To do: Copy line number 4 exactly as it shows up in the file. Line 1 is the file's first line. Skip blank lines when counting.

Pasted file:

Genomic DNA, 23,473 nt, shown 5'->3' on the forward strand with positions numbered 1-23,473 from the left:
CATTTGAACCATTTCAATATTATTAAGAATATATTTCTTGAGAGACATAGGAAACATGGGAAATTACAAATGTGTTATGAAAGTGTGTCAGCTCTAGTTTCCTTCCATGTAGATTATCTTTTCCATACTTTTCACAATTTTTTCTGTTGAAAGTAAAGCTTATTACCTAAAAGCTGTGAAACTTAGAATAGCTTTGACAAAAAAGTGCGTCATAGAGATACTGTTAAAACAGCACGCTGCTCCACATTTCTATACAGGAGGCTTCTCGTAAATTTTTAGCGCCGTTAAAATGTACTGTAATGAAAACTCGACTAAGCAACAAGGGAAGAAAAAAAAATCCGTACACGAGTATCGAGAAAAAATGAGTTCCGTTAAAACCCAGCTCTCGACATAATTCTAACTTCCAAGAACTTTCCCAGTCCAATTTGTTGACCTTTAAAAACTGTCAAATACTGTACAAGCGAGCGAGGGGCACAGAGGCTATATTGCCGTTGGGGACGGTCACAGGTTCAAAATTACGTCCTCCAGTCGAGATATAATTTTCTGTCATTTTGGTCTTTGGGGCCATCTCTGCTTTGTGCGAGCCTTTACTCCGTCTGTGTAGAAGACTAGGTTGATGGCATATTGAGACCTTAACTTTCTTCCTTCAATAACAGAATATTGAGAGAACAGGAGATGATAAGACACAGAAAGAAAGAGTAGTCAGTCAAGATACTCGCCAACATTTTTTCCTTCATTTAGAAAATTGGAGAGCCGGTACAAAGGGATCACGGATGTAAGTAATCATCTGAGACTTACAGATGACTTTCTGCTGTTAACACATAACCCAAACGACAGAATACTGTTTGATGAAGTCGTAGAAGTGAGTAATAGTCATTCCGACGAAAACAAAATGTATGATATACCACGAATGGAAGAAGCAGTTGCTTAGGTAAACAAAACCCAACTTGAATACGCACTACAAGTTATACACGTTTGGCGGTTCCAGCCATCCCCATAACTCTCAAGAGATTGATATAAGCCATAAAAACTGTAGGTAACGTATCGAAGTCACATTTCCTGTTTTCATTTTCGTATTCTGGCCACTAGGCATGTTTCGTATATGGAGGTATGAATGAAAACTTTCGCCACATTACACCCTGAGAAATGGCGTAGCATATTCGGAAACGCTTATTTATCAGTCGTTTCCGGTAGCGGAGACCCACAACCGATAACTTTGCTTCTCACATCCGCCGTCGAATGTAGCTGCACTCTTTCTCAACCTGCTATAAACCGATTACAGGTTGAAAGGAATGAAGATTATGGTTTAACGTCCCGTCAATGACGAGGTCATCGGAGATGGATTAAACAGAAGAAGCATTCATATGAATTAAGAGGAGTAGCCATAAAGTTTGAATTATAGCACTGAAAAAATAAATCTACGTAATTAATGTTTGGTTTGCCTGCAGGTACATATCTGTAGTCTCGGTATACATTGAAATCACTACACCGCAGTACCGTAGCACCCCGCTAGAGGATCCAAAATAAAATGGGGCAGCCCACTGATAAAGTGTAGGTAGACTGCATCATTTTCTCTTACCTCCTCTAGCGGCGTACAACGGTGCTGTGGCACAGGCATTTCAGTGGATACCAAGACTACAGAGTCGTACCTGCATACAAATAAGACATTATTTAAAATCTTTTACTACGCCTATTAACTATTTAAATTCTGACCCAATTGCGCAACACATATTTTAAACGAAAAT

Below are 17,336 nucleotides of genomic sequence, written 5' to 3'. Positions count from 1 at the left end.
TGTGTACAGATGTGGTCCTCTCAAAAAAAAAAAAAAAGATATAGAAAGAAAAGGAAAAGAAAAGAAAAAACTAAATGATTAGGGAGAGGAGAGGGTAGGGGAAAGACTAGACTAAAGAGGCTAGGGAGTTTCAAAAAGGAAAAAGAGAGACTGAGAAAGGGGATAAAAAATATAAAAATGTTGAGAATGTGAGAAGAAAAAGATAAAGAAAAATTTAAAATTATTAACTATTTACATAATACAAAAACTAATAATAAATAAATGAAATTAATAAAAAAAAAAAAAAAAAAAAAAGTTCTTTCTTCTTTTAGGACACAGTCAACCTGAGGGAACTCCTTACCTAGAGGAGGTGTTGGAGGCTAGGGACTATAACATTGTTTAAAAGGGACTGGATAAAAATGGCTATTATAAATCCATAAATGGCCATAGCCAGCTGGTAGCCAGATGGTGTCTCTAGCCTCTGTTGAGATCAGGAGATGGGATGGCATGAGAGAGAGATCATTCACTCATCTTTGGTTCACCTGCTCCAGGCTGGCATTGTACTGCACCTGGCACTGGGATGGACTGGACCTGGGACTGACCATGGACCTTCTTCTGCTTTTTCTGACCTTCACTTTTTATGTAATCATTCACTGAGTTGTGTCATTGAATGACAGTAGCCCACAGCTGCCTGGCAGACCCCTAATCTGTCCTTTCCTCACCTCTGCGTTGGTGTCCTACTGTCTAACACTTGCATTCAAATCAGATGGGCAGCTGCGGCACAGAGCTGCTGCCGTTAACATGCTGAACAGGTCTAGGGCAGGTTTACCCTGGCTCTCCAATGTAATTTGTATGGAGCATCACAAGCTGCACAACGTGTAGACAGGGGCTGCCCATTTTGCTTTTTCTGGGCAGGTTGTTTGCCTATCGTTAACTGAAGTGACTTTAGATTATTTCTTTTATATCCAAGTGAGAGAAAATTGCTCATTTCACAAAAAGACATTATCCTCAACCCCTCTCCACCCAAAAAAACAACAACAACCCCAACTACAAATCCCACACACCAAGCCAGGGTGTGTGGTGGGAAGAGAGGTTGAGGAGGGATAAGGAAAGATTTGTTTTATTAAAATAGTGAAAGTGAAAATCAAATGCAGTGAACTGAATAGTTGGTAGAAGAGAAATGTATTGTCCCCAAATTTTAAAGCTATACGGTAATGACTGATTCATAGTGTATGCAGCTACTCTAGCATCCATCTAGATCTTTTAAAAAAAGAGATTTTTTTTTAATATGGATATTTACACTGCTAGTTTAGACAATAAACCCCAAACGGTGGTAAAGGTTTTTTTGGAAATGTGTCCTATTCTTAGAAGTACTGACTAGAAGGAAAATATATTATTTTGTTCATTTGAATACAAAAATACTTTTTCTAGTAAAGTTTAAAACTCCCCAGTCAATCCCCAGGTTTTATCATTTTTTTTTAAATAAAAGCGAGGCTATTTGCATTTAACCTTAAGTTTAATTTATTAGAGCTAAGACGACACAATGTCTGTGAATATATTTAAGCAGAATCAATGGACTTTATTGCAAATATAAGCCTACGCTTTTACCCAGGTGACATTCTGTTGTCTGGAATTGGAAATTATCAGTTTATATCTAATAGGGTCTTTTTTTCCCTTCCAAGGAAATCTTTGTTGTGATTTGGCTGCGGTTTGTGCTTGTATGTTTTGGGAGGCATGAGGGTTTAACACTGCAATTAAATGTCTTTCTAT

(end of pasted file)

TGTGTACAGATGTGGTCCTCTCAAAAAAAAAAAAAAAGATATAGAAAGAAAAGGAAAAGAAAAGAAAAAACTAAATGATTAGGGAGAGGAGAGGGTAGGGGAAAGACTAGACTAAAGAGGCTAGGGAGTTTCAAAAAGGAAAAAGAGAGACTGAGAAAGGGGATAAAAAATATAAAAATGTTGAGAATGTGAGAAGAAAAAGATAAAGAAAAATTTAAAATTATTAACTATTTACATAATACAAAAACTAATAATAAATAAATGAAATTAATAAAAAAAAAAAAAAAAAAAAAAGTTCTTTCTTCTTTTAGGACACAGTCAACCTGAGGGAACTCCTTACCTAGAGGAGGTGTTGGAGGCTAGGGACTATAACATTGTTTAAAAGGGACTGGATAAAAATGGCTATTATAAATCCATAAATGGCCATAGCCAGCTGGTAGCCAGATGGTGTCTCTAGCCTCTGTTGAGATCAGGAGATGGGATGGCATGAGAGAGAGATCATTCACTCATCTTTGGTTCACCTGCTCCAGGCTGGCATTGTACTGCACCTGGCACTGGGATGGACTGGACCTGGGACTGACCATGGACCTTCTTCTGCTTTTTCTGACCTTCACTTTTTATGTAATCATTCACTGAGTTGTGTCATTGAATGACAGTAGCCCACAGCTGCCTGGCAGACCCCTAATCTGTCCTTTCCTCACCTCTGCGTTGGTGTCCTACTGTCTAACACTTGCATTCAAATCAGATGGGCAGCTGCGGCACAGAGCTGCTGCCGTTAACATGCTGAACAGGTCTAGGGCAGGTTTACCCTGGCTCTCCAATGTAATTTGTATGGAGCATCACAAGCTGCACAACGTGTAGACAGGGGCTGCCCATTTTGCTTTTTCTGGGCAGGTTGTTTGCCTATCGTTAACTGAAGTGACTTTAGATTATTTCTTTTATATCCAAGTGAGAGAAAATTGCTCATTTCACAAAAAGACATTATCCTCAACCCCTCTCCACCCAAAAAAACAACAACAACCCCAACTACAAATCCCACACACCAAGCCAGGGTGTGTGGTGGGAAGAGAGGTTGAGGAGGGATAAGGAAAGATTTGTTTTATTAAAATAGTGAAAGTGAAAATCAAATGCAGTGAACTGAATAGTTGGTAGAAGAGAAATGTATTGTCCCCAAATTTTAAAGCTATACGGTAATGACTGATTCATAGTGTATGCAGCTACTCTAGCATCCATCTAGATCTTTTAAAAAAAGAGATTTTTTTTTAATATGGATATTTACACTGCTAGTTTAGACAATAAACCCCAAACGGTGGTAAAGGTTTTTTTGGAAATGTGTCCTATTCTTAGAAGTACTGACTAGAAGGAAAATATATTATTTTGTTCATTTGAATACAAAAATACTTTTTCTAGTAAAGTTTAAAACTCCCCAGTCAATCCCCAGGTTTTATCATTTTTTTTTAAATAAAAGCGAGGCTATTTGCATTTAACCTTAAGTTTAATTTATTAGAGCTAAGACGACACAATGTCTGTGAATATATTTAAGCAGAATCAATGGACTTTATTGCAAATATAAGCCTACGCTTTTACCCAGGTGACATTCTGTTGTCTGGAATTGGAAATTATCAGTTTATATCTAATAGGGTCTTTTTTTCCCTTCCAAGGAAATCTTTGTTGTGATTTGGCTGCGGTTTGTGCTTGTATGTTTTGGGAGGCATGAGGGTTTAACACTGCAATTAAATGTCTTTCTAT